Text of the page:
Ramona wasn’t joking. The Maltese are so used to this stuff, perhaps overwhlemed by it, that they can tend to forget just how amazing it is. We were told two different stories about recent building projects that uncovered more of Malta’s rich history buried just beneath the hustle and bustle of contemporary life. Both were covered up and few people know anything about either case. It’s actually quite heartbreaking to consider the possibility that the keys to unlocking the mysteries of the past might be on the other side of a flimsy wall in some guy’s wine cellar.

I can’t think of a better example of how disconnected our lives can really be from all that’s come before us and all that is happening around us. It reminded me to stay sharp and keep on the lookout for things I might miss along the way.

On one of our daily excursions I caught a glimpse of some graffiti on the wall which read “Power to the People” in big, bold letters. Below it were three raised fists. A few days before we had visited a coffee shop in Valletta that adorned with Palestinian flags and anarchist literature. They had told us that there wasn’t much in the way of an activist “scene” or much of a culture of dissent that young people could plug into. Later we would hear about a punk rock show at a club called Zion in a village we hadn’t yet visited but we didn’t manage to make it out. With that one miscalculation in our schedule (which was my fault) we missed the chance to experience something that we had been specifically on the lookout for.

“Why don’t you go to the North of Europe for your holiday? Go to Turkey once things have calmed down a bit.”
Holiday? Lady, if you only knew the shenanigans we’d been getting into. If you only knew the company we’ve been keeping along the way.

I spent an afternoon meeting with members of the Communist Party of Malta at their office in Valletta. In a country that has seen none of the social chaos of its’ neighbors, the Communists are happy to celebrate the development of anything progressive with which to relate. They spoke at some length about their desire to build some new political/social coalition to the left of the Labour Party, which they regard as corrupted. As for their chances of gaining a mass audience in the future, it’s impossible to say. We were only in Malta for just over two weeks and my interactions with activists on the fringe of mainstream politics were too few to draw any conclusions.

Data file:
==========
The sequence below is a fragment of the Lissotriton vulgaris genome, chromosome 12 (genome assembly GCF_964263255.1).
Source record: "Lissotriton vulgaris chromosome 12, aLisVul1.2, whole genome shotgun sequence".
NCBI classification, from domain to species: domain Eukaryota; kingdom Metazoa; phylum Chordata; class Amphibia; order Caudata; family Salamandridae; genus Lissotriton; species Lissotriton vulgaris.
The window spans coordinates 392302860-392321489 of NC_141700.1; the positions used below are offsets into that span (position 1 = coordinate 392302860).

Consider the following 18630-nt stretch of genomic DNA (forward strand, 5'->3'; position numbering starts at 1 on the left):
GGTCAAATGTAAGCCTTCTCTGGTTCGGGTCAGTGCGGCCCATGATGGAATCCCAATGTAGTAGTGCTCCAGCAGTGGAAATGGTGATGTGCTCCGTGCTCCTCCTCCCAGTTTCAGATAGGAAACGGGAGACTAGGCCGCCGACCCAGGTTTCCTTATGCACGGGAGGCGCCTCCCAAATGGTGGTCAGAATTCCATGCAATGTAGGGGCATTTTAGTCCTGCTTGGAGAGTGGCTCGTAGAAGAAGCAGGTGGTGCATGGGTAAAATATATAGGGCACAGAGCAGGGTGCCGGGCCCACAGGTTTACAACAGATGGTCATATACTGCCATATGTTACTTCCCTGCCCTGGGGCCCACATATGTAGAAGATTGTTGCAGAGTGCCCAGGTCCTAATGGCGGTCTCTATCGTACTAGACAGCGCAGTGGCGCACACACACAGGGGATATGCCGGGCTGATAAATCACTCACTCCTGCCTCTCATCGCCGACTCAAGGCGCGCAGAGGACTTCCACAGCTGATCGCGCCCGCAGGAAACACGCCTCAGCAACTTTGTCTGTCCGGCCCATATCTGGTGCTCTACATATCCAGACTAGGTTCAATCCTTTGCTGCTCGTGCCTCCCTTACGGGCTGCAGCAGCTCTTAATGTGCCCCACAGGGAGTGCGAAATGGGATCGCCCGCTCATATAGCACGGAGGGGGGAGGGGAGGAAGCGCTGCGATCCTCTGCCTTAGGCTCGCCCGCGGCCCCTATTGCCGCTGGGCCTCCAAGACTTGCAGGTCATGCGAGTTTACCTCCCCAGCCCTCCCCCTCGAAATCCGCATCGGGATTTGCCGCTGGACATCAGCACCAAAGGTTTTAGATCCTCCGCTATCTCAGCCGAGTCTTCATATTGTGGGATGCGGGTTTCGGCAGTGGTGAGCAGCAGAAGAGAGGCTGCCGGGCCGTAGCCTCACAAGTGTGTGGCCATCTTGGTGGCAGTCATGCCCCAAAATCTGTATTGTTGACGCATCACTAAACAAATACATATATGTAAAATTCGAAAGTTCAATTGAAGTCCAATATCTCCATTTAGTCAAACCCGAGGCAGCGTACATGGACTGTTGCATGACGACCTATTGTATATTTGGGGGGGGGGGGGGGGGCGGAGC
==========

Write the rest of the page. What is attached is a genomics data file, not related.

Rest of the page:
“So, what do you think of Malta?”


It was great and I would like to come back. Two weeks time is hardly enough to do much more than scratch at the surface of a whole society, if thats what you’re really trying to understand. We’ve known this since day one but every experience from Porto to Naxxar has confirmed it a hundred times over. We enjoyed ourselves, we ate a lot of pastizzi, and before we knew it, we needed to secure our visas for Turkey.

“Turkey, you say? Do you have any idea what’s going on over in that part of the world?”
Maybe she thought I was going to eastern Turkey to join the Kurdish militia and fight Isis or something. We were headed to Istanbul though, which is as far away from Syria and Iraq as Malta was from Libya.
“All the same, dear. The question is do you value your life or not.”
“Well, I suppose I do and that’s why I’m trying to live it.”
She gave me a sort of harumph and wished me “all the best” because I was going to need it. She then excused herself from the table to have a cigarette, pausing only to make sure she had her inhaler handy.